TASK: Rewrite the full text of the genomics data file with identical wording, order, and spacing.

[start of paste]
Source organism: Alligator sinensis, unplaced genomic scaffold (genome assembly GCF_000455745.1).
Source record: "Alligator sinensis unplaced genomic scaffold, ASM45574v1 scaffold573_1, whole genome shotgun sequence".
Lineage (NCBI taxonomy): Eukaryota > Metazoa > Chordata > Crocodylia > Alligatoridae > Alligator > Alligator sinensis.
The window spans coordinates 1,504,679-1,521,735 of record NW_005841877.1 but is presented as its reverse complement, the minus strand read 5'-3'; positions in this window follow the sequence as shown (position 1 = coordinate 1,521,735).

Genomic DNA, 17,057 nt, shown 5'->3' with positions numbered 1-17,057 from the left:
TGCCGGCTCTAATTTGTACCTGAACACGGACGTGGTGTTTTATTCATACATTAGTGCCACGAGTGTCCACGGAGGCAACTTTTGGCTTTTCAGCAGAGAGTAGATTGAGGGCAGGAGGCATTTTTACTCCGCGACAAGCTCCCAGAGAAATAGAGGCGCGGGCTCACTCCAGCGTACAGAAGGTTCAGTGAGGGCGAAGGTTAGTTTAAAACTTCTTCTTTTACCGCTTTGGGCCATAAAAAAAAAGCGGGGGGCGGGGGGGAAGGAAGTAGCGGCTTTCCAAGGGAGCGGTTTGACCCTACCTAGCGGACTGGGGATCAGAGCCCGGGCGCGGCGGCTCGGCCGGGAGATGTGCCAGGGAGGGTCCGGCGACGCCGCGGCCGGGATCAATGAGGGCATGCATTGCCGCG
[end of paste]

Source organism: Alligator sinensis, unplaced genomic scaffold (genome assembly GCF_000455745.1).
Source record: "Alligator sinensis unplaced genomic scaffold, ASM45574v1 scaffold573_1, whole genome shotgun sequence".
Lineage (NCBI taxonomy): Eukaryota > Metazoa > Chordata > Crocodylia > Alligatoridae > Alligator > Alligator sinensis.
The window spans coordinates 1,504,679-1,521,735 of record NW_005841877.1 but is presented as its reverse complement, the minus strand read 5'-3'; positions in this window follow the sequence as shown (position 1 = coordinate 1,521,735).

Genomic DNA, 17,057 nt, shown 5'->3' with positions numbered 1-17,057 from the left:
TGCCGGCTCTAATTTGTACCTGAACACGGACGTGGTGTTTTATTCATACATTAGTGCCACGAGTGTCCACGGAGGCAACTTTTGGCTTTTCAGCAGAGAGTAGATTGAGGGCAGGAGGCATTTTTACTCCGCGACAAGCTCCCAGAGAAATAGAGGCGCGGGCTCACTCCAGCGTACAGAAGGTTCAGTGAGGGCGAAGGTTAGTTTAAAACTTCTTCTTTTACCGCTTTGGGCCATAAAAAAAAAGCGGGGGGCGGGGGGGAAGGAAGTAGCGGCTTTCCAAGGGAGCGGTTTGACCCTACCTAGCGGACTGGGGATCAGAGCCCGGGCGCGGCGGCTCGGCCGGGAGATGTGCCAGGGAGGGTCCGGCGACGCCGCGGCCGGGATCAATGAGGGCATGCATTGCCGCG